Ethiopia seen the appearance of products such as the CampusManager™
family of software products especially tailor made for the education sector
including CampusManager™ Pro School Advantage Software,
CampusManager™ University Advantage Software and CampusManager™
StudyWeb that provide end-to-end solutions for the education sector
(including Schools/College management, accounting and budgeting, Library
management, scheduling, e-learning, etc) in Ethiopia with plans to expand to
other African countries. These products are offered at an amazingly
affordable cost with the most flexible payment terms. As much as possible,
these products are geared towards zero-additional costs in terms of
Operating System Licenses, and Database Licenses.

On the hardware front, innovative OEM manufacturers such as Nigeria-based


Omatek® Computers are taking on the likes of Dell, Acer and Toshiba on the
continent by making and providing affordable new desktop computers and
laptops on the continent with flexible payment terms for schools and other
companies on the continent.

African software developers and ICT practitioners need to learn to embrace


open technologies to reduce end user cost and many are already doing this!
Africa should perhaps standardize on Ubuntu Linux (Operating System) and
embrace open source databases such as MySQL (Databses), PHP (Web
Development), Java/Jabaco (Programming/Software Development). This will
not just help defray a huge amount of cost to end-users it will also undercut
the greed of companies like Oracle and Microsoft who make databases and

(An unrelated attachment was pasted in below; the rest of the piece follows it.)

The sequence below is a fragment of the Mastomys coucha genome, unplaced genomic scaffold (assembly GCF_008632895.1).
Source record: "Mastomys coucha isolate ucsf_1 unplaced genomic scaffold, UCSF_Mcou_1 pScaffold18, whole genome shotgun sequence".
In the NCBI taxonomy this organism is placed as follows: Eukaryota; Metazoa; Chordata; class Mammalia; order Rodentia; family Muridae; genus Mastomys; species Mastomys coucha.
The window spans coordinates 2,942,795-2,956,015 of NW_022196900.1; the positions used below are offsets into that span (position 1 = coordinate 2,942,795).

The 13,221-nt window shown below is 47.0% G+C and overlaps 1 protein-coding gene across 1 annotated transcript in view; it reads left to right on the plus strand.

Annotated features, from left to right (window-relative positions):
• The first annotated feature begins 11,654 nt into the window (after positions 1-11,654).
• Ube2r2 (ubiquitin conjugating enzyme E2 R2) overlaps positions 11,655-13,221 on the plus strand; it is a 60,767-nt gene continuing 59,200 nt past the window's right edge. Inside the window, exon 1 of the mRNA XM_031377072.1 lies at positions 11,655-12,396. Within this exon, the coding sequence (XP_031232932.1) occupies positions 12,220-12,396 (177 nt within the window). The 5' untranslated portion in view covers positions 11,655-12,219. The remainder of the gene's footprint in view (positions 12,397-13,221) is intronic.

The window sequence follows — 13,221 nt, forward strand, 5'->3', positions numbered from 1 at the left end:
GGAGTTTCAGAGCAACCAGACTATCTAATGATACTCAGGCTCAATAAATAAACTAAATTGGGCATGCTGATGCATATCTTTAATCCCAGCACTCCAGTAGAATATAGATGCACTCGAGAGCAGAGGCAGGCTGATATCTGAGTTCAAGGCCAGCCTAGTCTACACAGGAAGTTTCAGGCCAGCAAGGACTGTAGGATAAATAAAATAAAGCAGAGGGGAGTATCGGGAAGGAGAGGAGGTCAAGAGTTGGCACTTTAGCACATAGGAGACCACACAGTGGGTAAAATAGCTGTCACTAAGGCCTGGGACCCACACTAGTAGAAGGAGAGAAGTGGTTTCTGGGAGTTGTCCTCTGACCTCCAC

developer tools and then use those same tools to build accounting, ERP and
MIS software such as Microsoft Dynamics Great Plains or Oracle Financials to

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compete with other programmers who depend on building applications using


Microsoft or Oracle tools for a living! At the same time, those programmers
must purchase or license these developer tools for exorbitant sums that will
then be passed on to end users!

Standards and integrity will need to be scrupulously observed! Any local


software product must be as feature-rich, bug free and user friendly as any
alternative data management product built abroad by Oracle or Microsoft or
their likes to win market! Any hardware built locally, must be as reliable and
easy to operate as any of the branded products most often imported from
abroad. If African ICT Professionals lead the way in providing innovative
technologies for the education sector, they will help stimulate learning and
accelerate progress towards achieving the Millennium Development Goals,
they will create and generate employment locally and create wealth and
revenue, they will make valuable contributions to the development of local
ICT Sector and will encourage innovative use of modern technologies in
society.